Transplanted neurons develop disease-like pathology in Huntington's patients

Jul 20, 2009

The results of a recent study published in PNAS question the long-term effects of transplanted cells in the brains of patients suffering from Huntington's disease. This study, conducted jointly by Dr. Francesca Cicchetti of Université Laval in Quebec, Canada, Dr. Thomas B. Freeman of the University of South Florida, USA, and colleagues provides the first demonstration that transplanted cells fail to offer a long-term replacement for degenerating neurons in patients with Huntington's disease.

Huntington's disease is a neurodegenerative disease of genetic origin that targets a particular type of neuron. The loss of these neurons is responsible for the appearance of involuntary movements as well as cognitive and psychiatric impairments. Over a decade ago, Dr. Thomas Freeman of the University of South Florida initiated a clinical trial of neural cell transplantation in Huntington's diseased patients in an attempt to alleviate the dreadful symptoms that characterize this disease.

Some patients demonstrated some mild, transient clinical benefits that lasted for about 2 years. However, the loss of functional recovery after this indicated that graft survival and functionality may be jeopardized long- term.

This post-mortem study of 3 cases is the first demonstration that 1) graft survival is indeed attenuated long-term, 2) grafts undergo degeneration that resembles the pathology observed in , and 3) the brain's inflammatory response could contribute to the compromised survival of grafted cells. The authors also demonstrated that cortical that develop Huntington's disease synapse on the grafts and may cause neurotoxicity to healthy cells, inducing grafted neuronal cell death.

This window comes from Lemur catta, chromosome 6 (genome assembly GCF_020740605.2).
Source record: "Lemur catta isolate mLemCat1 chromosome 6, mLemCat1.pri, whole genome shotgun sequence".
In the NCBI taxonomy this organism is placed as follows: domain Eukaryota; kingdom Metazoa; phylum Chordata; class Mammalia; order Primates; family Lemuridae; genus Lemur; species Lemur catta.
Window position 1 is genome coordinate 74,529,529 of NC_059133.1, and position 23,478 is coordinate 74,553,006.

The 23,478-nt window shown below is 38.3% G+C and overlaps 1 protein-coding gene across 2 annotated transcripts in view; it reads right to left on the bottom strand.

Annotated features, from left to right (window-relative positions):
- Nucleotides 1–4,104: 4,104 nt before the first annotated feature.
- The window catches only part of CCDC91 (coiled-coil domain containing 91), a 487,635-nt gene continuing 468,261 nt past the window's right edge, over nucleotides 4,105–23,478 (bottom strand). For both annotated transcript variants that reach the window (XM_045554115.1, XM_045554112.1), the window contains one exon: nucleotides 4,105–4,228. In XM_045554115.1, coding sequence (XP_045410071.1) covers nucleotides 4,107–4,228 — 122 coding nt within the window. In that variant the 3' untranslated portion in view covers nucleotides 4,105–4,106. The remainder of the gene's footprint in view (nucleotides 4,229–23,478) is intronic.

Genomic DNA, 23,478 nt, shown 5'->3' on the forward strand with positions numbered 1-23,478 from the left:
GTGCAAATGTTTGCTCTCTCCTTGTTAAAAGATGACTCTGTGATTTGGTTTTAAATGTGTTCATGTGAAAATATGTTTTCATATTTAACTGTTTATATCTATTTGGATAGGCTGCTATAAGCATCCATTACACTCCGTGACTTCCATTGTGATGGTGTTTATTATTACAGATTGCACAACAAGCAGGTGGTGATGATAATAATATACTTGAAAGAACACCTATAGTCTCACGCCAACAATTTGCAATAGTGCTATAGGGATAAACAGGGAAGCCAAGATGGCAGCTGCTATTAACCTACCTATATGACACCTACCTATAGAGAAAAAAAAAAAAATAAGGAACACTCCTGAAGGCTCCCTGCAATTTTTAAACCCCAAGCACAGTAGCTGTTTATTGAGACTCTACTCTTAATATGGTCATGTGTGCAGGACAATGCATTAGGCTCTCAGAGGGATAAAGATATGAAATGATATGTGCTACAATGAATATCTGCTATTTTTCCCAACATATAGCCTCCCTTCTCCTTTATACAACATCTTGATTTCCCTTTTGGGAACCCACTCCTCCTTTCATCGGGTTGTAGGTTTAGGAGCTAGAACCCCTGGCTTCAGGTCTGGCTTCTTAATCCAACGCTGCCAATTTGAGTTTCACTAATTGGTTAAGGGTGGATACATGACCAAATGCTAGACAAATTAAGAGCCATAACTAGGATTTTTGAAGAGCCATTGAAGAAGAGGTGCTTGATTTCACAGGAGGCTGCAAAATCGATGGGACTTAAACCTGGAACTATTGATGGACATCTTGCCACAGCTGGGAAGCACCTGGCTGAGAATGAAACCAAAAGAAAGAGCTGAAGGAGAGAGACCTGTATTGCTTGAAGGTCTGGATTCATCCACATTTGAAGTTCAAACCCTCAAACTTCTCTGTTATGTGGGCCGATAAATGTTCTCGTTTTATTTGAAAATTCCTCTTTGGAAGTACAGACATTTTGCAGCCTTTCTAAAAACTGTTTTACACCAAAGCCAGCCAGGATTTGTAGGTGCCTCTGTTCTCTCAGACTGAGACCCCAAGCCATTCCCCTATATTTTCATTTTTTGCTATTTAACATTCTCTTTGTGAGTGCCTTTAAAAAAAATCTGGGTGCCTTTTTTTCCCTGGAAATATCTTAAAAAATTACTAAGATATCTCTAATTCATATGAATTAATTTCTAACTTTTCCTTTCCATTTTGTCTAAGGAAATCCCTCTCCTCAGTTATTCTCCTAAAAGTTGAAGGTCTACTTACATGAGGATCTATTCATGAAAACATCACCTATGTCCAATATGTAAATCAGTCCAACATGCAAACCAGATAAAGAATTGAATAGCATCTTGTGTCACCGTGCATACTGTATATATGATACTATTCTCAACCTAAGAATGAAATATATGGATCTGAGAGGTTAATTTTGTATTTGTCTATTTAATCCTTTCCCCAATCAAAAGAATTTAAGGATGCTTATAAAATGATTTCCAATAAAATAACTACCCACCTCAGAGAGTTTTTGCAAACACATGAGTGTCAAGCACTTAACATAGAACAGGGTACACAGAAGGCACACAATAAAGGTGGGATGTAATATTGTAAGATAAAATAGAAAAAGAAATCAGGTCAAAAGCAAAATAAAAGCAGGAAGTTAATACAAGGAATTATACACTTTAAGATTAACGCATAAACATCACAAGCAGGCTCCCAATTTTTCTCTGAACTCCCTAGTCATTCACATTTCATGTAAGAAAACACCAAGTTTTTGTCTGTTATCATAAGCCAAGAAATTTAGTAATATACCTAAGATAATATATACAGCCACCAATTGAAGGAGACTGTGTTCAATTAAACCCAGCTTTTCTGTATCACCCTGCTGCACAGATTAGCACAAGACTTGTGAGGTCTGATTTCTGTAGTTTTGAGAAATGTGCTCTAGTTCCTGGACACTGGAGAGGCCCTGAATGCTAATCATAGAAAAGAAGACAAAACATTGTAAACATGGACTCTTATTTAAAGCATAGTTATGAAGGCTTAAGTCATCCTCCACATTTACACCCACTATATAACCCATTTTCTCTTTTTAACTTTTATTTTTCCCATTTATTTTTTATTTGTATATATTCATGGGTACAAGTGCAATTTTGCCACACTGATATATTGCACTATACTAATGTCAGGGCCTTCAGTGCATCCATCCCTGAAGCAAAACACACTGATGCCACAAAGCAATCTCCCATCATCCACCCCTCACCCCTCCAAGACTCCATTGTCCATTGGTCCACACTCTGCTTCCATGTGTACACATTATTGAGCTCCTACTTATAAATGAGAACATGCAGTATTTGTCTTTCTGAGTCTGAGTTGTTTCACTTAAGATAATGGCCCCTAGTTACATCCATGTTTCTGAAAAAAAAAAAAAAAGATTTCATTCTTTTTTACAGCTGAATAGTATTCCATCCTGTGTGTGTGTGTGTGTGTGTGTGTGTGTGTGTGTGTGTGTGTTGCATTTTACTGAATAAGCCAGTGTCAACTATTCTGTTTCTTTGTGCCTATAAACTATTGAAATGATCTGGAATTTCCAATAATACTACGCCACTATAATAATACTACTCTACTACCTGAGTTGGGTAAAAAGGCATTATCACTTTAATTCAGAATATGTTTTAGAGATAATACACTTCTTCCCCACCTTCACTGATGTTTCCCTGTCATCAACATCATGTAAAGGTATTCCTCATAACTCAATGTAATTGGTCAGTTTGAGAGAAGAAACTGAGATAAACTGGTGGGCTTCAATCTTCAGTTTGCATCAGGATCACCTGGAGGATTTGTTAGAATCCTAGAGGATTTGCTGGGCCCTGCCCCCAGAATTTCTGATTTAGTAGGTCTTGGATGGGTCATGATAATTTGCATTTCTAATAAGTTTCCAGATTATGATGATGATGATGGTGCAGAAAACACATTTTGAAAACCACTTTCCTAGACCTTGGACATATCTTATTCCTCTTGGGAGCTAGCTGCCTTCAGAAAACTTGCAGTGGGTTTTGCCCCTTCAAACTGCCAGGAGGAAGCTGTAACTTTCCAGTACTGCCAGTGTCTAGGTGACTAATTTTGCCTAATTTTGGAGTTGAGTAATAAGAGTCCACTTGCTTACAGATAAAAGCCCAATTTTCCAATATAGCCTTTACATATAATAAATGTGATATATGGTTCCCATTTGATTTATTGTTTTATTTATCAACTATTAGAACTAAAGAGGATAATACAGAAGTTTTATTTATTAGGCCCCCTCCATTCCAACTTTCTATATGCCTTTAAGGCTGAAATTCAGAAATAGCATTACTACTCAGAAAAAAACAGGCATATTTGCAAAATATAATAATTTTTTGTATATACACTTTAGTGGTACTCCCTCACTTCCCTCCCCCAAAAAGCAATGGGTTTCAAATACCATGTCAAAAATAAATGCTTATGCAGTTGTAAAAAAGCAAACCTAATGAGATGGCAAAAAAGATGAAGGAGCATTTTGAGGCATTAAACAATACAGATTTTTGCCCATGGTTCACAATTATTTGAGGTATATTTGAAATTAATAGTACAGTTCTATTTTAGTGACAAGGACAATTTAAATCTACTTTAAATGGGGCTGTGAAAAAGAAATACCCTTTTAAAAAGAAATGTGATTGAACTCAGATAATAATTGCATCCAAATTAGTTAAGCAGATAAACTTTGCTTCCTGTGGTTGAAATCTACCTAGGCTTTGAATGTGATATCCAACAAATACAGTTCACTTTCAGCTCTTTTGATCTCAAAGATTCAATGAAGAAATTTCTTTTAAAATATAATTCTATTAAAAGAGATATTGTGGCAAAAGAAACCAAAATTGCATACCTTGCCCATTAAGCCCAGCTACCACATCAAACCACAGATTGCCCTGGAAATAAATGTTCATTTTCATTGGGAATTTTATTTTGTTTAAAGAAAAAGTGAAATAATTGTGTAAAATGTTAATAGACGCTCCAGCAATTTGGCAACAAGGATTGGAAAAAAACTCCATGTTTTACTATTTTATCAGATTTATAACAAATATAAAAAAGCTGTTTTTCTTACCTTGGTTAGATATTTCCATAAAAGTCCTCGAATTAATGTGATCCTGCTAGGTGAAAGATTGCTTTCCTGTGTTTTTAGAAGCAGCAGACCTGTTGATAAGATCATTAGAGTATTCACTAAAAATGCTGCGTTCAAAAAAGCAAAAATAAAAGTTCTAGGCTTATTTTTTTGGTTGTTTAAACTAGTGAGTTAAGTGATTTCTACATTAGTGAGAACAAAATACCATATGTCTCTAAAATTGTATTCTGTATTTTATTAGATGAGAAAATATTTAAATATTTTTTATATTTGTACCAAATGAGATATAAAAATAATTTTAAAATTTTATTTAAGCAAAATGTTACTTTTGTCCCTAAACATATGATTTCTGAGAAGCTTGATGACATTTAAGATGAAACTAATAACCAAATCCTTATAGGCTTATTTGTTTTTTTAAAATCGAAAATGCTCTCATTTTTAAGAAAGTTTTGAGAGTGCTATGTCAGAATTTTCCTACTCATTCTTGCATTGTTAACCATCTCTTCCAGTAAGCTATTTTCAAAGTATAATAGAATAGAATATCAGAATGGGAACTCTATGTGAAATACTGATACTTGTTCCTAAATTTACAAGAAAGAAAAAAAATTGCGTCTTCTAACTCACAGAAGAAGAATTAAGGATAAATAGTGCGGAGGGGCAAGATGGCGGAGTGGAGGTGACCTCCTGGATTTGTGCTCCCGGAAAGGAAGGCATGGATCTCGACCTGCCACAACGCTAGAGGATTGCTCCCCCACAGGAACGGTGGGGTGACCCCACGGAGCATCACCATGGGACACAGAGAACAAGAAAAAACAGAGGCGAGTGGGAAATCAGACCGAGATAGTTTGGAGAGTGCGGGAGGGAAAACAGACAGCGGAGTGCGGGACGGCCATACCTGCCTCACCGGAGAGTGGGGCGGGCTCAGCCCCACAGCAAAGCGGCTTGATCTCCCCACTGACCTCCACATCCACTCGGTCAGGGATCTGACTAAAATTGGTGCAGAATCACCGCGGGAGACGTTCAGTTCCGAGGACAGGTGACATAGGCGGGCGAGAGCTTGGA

Despite the excitement regarding cell transplantation therapy utilizing embryonic or stem , these results raise concerns for the therapeutic potential of transplantation as a treatment option for Huntington's disease. However, these observations suggest new potential mechanisms involved in the development of the disease. A more in-depth investigation could lead to the development of novel therapeutic strategies. The control of patient immune and inflammatory responses holds therapeutic potential, and Cicchetti et al. are continuing their research in that direction.

Source: Université Laval

Explore further: Missing protein restored in patients with muscular dystrophy

add to favorites email to friend print save as pdf

Related Stories

New hope for Huntington's sufferers

Aug 22, 2007

A major breakthrough in the understanding and potential treatment of Huntington's disease has been made by scientists at the University of Leeds.

Recommended for you

Student seeks to improve pneumonia vaccines

14 hours ago

Almost a million Americans fall ill with pneumonia each year. Nearly half of these cases require hospitalization, and 5-7 percent are fatal. Current vaccines provide protection against some strains of the ...

Seabed solution for cold sores

16 hours ago

The blue blood of abalone, a seabed delicacy could be used to combat common cold sores and related herpes virus following breakthrough research at the University of Sydney.

Better living through mitochondrial derived vesicles

Aug 19, 2014

(Medical Xpress)—As principal transformers of bacteria, organelles, synapses, and cells, vesicles might be said to be the stuff of life. One need look no further than the rapid rise to prominence of The ...

Zebrafish help to unravel Alzheimer's disease

Aug 19, 2014

New fundamental knowledge about the regulation of stem cells in the nerve tissue of zebrafish embryos results in surprising insights into neurodegenerative disease processes in the human brain. A new study by scientists at ...

User comments : 0